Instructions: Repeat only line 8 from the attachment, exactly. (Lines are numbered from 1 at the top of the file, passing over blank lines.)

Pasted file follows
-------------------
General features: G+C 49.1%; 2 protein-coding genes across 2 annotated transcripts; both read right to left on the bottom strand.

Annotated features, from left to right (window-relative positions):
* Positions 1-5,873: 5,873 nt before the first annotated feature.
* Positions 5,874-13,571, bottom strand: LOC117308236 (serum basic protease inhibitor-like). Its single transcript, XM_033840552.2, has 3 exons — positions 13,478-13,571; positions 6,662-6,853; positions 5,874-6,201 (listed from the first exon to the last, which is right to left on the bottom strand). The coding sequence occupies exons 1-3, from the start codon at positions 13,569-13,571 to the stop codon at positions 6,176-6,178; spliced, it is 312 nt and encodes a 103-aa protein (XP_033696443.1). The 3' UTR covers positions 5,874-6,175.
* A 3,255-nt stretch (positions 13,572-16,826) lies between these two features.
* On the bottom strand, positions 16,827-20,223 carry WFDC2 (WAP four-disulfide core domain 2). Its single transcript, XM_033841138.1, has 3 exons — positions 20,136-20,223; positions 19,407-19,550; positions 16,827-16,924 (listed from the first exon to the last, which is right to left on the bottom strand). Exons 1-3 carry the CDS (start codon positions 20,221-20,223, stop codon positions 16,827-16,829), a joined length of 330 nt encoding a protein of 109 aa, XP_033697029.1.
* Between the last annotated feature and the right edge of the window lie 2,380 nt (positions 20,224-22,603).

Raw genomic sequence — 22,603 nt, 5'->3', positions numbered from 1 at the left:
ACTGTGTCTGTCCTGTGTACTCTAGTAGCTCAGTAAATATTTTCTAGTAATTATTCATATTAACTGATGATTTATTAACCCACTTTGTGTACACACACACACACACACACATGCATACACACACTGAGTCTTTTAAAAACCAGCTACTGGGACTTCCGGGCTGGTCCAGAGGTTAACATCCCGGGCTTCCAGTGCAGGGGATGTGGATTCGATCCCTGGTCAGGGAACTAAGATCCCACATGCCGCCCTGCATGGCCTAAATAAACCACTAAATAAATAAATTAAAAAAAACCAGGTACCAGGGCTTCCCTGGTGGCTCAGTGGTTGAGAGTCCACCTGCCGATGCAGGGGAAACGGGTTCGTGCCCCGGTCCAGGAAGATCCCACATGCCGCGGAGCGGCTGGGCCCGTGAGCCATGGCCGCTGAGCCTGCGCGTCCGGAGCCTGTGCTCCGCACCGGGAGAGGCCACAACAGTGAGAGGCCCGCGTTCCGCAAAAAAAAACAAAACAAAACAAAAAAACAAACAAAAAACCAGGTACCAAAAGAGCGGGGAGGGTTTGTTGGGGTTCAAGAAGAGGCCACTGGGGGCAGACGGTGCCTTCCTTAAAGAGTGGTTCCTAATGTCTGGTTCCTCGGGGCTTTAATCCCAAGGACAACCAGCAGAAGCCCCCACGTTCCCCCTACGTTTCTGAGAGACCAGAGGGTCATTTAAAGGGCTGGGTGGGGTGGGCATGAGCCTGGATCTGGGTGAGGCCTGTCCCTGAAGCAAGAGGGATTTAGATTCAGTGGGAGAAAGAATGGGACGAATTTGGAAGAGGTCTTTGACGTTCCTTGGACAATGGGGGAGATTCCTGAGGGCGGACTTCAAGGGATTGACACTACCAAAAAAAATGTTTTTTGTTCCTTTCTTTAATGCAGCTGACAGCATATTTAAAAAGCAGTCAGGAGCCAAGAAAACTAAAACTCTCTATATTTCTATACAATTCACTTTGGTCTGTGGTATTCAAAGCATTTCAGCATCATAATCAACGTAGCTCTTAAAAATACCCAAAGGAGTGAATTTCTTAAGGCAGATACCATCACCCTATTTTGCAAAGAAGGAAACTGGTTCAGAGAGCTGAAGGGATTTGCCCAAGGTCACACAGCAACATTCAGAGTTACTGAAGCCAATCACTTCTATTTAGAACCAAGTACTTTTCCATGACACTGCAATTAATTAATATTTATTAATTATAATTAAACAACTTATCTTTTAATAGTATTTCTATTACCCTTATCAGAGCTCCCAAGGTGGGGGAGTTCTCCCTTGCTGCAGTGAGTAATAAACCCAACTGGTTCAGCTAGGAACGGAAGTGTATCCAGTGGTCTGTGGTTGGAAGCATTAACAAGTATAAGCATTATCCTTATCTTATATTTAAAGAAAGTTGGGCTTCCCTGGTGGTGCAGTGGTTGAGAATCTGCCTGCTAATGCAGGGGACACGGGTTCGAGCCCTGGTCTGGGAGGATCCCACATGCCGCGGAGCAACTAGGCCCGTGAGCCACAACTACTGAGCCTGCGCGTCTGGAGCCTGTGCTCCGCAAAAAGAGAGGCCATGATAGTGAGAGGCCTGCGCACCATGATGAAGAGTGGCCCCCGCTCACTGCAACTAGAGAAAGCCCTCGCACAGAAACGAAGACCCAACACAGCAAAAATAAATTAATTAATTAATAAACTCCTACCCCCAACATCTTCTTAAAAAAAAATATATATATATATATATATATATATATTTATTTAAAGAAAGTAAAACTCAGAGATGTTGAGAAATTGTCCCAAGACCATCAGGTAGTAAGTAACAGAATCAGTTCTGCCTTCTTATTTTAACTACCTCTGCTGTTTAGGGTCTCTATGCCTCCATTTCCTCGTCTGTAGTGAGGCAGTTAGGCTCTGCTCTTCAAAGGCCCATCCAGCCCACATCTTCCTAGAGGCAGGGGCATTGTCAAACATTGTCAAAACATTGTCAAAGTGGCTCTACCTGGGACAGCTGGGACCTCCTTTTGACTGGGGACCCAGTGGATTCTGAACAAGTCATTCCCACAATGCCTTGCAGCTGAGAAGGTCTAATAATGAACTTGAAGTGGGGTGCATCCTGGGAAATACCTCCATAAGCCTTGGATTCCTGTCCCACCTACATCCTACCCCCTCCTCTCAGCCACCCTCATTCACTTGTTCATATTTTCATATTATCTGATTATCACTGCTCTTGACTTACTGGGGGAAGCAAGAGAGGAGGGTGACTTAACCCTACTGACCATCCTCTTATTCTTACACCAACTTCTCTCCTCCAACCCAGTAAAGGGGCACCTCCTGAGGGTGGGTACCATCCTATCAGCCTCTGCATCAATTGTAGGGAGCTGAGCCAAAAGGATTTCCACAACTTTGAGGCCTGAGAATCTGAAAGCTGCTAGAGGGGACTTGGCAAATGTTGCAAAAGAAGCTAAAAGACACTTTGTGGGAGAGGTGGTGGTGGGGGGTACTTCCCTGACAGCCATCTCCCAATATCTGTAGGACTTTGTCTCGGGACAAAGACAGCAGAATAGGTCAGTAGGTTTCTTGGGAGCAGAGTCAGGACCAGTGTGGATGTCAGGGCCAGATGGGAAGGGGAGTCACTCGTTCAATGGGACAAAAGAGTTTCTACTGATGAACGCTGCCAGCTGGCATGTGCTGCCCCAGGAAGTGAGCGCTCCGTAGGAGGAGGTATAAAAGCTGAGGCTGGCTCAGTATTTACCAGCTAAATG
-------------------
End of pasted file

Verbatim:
Raw genomic sequence — 22,603 nt, 5'->3', positions numbered from 1 at the left: